Last week, members of the media were invited by Nokia Philippines to a gathering they called, the Nokia Maps Challenge. While you could pretty much get the idea of what was about to happen from the title, the only other cryptic message was to wear comfortable clothes.
Filled with curiosity and dread, I agreed to the invite.
Once we had met with the people at Nokia Philippines, we were oriented with what was going to happen. The challenge was basically an Amazing Race-style competition where we would use Nokia phones to get our clues from Twitter and check-in at checkpoints and post our photo evidence on Facebook. We would essentially be roaming around the Makati area–using Nokia Maps–and would be looking for, and taking photos of landmarks which would be out checkpoints. Once verified, we would then be DM-ed our next clue. The exciting thing about the challenge is that Nokia will be giving a Lumia 900 to the one who finished the challenge first, an 808 PureView for the second, and a Lumia 800 for the third person to finish.
Each of us was assigned Nokia smartphones for the challenge. While Nokia Maps is included with every Nokia smartphones from the most affordable Asha to the latest Lumia smartphone, we were given various Symbian smartphones to keep things fair. Handed to me was the Nokia E6 mobile phone. The QWERTY-equipped smartphone also has a touch screen and came with Nokia Maps out-of-the-box. We were also given enough time to familiarize with our equipment so that we wouldn’t be fumbling with our phones during the competition.
I have used Nokia Maps and Nokia Drive while I played around with the Lumia phones. To be honest, I am pretty impressed with the implementation. I was also impressed that the maps are up-to-date and detailed. I particularly liked the offline capability of Drive as I can navigate and get turn-by-turn navigation without a data connection.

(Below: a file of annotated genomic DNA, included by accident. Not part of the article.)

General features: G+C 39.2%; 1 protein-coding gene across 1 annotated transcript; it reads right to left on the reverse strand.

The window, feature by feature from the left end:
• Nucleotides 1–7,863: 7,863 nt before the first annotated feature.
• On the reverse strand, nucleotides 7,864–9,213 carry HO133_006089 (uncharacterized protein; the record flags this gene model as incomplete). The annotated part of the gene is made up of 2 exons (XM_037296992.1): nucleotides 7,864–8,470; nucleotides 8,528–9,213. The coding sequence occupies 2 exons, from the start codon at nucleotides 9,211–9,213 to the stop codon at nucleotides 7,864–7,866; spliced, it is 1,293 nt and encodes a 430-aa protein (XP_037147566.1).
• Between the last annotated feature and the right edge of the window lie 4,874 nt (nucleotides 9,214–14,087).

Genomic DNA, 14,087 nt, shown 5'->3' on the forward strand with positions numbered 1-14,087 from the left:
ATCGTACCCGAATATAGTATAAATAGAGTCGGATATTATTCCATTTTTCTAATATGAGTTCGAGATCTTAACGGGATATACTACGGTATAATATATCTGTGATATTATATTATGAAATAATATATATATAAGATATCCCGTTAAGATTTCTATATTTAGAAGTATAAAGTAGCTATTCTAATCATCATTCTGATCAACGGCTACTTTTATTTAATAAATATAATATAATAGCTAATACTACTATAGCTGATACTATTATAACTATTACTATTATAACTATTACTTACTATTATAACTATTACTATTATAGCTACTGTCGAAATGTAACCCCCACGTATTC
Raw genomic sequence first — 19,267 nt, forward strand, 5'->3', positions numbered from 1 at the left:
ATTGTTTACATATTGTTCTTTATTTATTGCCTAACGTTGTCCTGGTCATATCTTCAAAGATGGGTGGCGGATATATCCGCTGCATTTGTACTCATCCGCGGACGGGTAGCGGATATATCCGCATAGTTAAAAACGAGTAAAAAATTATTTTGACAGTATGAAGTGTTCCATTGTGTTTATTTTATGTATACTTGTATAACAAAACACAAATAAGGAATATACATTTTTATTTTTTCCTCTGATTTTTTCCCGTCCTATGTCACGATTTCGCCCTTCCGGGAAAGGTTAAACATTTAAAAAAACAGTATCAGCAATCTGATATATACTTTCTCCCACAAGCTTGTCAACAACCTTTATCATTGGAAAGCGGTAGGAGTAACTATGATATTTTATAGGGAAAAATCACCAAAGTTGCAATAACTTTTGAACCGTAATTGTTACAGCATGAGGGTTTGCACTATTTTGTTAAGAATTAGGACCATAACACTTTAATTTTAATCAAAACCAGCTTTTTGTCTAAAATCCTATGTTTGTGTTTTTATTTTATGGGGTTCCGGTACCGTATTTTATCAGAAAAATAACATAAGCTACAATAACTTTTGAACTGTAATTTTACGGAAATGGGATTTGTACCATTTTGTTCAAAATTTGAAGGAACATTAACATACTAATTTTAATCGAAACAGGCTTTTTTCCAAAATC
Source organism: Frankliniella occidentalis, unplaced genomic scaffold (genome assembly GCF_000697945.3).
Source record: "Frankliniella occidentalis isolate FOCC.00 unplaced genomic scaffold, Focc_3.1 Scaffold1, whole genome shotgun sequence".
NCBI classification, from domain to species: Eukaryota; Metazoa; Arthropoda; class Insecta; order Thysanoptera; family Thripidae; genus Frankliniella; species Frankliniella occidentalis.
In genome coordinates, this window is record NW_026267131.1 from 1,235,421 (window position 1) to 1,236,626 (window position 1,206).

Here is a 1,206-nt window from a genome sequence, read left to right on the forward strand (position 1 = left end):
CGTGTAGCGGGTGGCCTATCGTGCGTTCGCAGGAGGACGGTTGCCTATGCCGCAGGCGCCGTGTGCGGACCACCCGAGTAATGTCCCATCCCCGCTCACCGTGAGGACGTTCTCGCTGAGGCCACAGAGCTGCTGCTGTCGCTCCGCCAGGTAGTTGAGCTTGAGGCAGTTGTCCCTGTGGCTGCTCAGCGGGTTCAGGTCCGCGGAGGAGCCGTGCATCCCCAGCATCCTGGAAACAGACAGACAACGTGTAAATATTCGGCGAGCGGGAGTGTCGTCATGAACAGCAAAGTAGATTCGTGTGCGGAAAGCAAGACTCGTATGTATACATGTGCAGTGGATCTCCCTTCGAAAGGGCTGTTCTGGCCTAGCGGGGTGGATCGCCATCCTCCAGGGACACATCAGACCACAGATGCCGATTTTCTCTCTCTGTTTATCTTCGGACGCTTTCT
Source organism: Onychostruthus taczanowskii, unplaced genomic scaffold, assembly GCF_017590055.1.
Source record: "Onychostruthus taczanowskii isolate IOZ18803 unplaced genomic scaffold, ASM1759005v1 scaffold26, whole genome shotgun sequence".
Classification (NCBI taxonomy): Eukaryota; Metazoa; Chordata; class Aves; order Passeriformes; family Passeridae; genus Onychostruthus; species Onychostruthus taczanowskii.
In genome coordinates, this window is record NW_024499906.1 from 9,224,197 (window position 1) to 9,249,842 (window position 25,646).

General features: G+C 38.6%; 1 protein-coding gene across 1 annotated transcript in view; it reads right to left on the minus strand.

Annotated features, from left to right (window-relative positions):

However, I was less familiar with Nokia Maps on Symbian devices such as the E6. Fortunately, it was familiar enough that I didn’t need much time being tutored on how to work the app. The included shortcut and widget made it much easier to access Maps as well as check-in to areas for the challenge.
Since we were looking for landmarks, the built-in POI (Points-of-Interests) in Maps made things a lot easier in looking where the checkpoints were.
As the challenge started, we were all pretty cordial with each other, sharing laughs and theories of the clues. However, it became apparent that the sense of competition was taking over when people started running and ignoring one another. After the first checkpoint, the challenge was definitely on a competitive pace. Sweat ran down people’s faces and soaked on our cloths.
By the end, I was left alone, not knowing who was ahead of me, but knowing I was not the last. I arrived at the end point full of sweat, legs aching, and in need of a drink of water. The Nokia Maps Challenge was undoubtedly fun and the sense of competition sent my adrenaline through the roof. Bringing one of these did help make thinks worthwhile.